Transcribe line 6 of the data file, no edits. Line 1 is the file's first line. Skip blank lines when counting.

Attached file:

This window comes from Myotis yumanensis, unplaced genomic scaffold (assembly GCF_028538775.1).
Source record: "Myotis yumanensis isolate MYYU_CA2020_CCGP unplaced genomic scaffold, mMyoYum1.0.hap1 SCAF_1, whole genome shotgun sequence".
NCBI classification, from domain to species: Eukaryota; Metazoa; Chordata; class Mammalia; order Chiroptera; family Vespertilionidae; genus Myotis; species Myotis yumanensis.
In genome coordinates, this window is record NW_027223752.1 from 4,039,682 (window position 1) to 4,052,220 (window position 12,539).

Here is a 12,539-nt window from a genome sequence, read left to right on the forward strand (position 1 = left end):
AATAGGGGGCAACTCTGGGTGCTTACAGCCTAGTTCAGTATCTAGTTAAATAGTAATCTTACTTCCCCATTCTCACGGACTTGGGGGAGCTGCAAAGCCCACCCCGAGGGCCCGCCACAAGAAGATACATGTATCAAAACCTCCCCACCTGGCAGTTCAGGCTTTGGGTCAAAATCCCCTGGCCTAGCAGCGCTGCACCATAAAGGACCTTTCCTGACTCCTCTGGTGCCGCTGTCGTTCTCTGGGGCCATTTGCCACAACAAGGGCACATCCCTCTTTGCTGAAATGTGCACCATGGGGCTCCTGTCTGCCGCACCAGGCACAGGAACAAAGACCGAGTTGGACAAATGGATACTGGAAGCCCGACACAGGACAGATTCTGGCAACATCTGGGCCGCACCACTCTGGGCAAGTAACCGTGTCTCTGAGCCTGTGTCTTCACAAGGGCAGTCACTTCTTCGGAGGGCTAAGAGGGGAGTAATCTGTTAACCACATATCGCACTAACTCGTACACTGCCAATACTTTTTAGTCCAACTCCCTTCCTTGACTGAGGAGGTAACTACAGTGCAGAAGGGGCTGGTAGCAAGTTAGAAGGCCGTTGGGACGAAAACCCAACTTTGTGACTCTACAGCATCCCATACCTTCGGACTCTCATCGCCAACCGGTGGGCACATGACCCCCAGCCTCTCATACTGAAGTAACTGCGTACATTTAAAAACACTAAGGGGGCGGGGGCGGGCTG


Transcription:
AATAGGGGGCAACTCTGGGTGCTTACAGCCTAGTTCAGTATCTAGTTAAATAGTAATCTTACTTCCCCATTCTCACGGACTTGGGGGAGCTGCAAAGCCCACCCCGAGGGCCCGCCACAAGAAGATACATGTATCAAAACCTCCCCACCTGGCAGTTCAGGCTTTGGGTCAAAATCCCCTGGCCTAGCAGCGCTGCACCATAAAGGACCTTTCCTGACTCCTCTGGTGCCGCTGTCGTTCTCTGGGGCCATTTGCCACAACAAGGGCACATCCCTCTTTGCTGAAATGTGCACCATGGGGCTCCTGTCTGCCGCACCAGGCACAGGAACAAAGACCGAGTTGGACAAATGGATACTGGAAGCCCGACACAGGACAGATTCTGGCAACATCTGGGCCGCACCACTCTGGGCAAGTAACCGTGTCTCTGAGCCTGTGTCTTCACAAGGGCAGTCACTTCTTCGGAGGGCTAAGAGGGGAGTAATCTGTTAACCACATATCGCACTAACTCGTACACTGCCAATACTTTTTAGTCCAACTCCCTTCCTTGACTGAGGAGGTAACTACAGTGCAGAAGGGGCTGGTAGCAAGTTAGAAGGCCGTTGGGACGAAAACCCAACTTTGTGACTCTACAGCATCCCATACCTTCGGACTCTCATCGCCAACCGGTGGGCACATGACCCCCAGCCTCTCATACTGAAGTAACTGCGTACATTTAAAAACACTAAGGGGGCGGGGGCGGGCTG